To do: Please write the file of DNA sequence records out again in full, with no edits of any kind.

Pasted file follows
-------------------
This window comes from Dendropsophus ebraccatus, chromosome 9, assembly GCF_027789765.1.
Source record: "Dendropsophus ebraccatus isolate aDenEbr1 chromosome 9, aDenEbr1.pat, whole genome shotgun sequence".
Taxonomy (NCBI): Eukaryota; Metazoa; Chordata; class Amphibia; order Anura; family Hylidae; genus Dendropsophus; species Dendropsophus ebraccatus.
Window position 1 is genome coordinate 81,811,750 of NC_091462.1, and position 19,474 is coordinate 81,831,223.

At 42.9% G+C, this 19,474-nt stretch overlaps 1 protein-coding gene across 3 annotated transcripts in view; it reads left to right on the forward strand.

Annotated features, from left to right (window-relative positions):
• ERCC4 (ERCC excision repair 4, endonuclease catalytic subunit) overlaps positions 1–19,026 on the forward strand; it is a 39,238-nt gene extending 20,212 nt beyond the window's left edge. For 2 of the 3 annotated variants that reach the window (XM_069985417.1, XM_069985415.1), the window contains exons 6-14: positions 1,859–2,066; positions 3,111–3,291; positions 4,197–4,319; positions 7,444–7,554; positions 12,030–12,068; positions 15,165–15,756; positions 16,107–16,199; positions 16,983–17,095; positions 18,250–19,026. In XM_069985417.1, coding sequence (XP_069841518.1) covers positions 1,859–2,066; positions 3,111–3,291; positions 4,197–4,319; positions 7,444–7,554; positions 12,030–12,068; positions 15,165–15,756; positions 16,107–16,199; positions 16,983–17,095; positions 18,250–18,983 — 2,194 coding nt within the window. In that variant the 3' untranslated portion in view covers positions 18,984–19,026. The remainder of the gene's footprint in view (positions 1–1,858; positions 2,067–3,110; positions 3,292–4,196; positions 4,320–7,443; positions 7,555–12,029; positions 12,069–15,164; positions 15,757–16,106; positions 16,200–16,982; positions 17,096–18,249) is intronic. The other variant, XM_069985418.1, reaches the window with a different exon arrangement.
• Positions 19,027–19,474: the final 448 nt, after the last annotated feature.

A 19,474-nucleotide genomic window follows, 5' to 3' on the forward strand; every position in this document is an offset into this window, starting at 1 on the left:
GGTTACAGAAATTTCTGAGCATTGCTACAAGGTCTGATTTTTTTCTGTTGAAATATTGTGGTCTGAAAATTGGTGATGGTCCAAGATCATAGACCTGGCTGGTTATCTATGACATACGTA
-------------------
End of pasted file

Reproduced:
This window comes from Dendropsophus ebraccatus, chromosome 9, assembly GCF_027789765.1.
Source record: "Dendropsophus ebraccatus isolate aDenEbr1 chromosome 9, aDenEbr1.pat, whole genome shotgun sequence".
Taxonomy (NCBI): Eukaryota; Metazoa; Chordata; class Amphibia; order Anura; family Hylidae; genus Dendropsophus; species Dendropsophus ebraccatus.
Window position 1 is genome coordinate 81,811,750 of NC_091462.1, and position 19,474 is coordinate 81,831,223.

At 42.9% G+C, this 19,474-nt stretch overlaps 1 protein-coding gene across 3 annotated transcripts in view; it reads left to right on the forward strand.

Annotated features, from left to right (window-relative positions):
• ERCC4 (ERCC excision repair 4, endonuclease catalytic subunit) overlaps positions 1–19,026 on the forward strand; it is a 39,238-nt gene extending 20,212 nt beyond the window's left edge. For 2 of the 3 annotated variants that reach the window (XM_069985417.1, XM_069985415.1), the window contains exons 6-14: positions 1,859–2,066; positions 3,111–3,291; positions 4,197–4,319; positions 7,444–7,554; positions 12,030–12,068; positions 15,165–15,756; positions 16,107–16,199; positions 16,983–17,095; positions 18,250–19,026. In XM_069985417.1, coding sequence (XP_069841518.1) covers positions 1,859–2,066; positions 3,111–3,291; positions 4,197–4,319; positions 7,444–7,554; positions 12,030–12,068; positions 15,165–15,756; positions 16,107–16,199; positions 16,983–17,095; positions 18,250–18,983 — 2,194 coding nt within the window. In that variant the 3' untranslated portion in view covers positions 18,984–19,026. The remainder of the gene's footprint in view (positions 1–1,858; positions 2,067–3,110; positions 3,292–4,196; positions 4,320–7,443; positions 7,555–12,029; positions 12,069–15,164; positions 15,757–16,106; positions 16,200–16,982; positions 17,096–18,249) is intronic. The other variant, XM_069985418.1, reaches the window with a different exon arrangement.
• Positions 19,027–19,474: the final 448 nt, after the last annotated feature.

A 19,474-nucleotide genomic window follows, 5' to 3' on the forward strand; every position in this document is an offset into this window, starting at 1 on the left:
GGTTACAGAAATTTCTGAGCATTGCTACAAGGTCTGATTTTTTTCTGTTGAAATATTGTGGTCTGAAAATTGGTGATGGTCCAAGATCATAGACCTGGCTGGTTATCTATGACATACGTA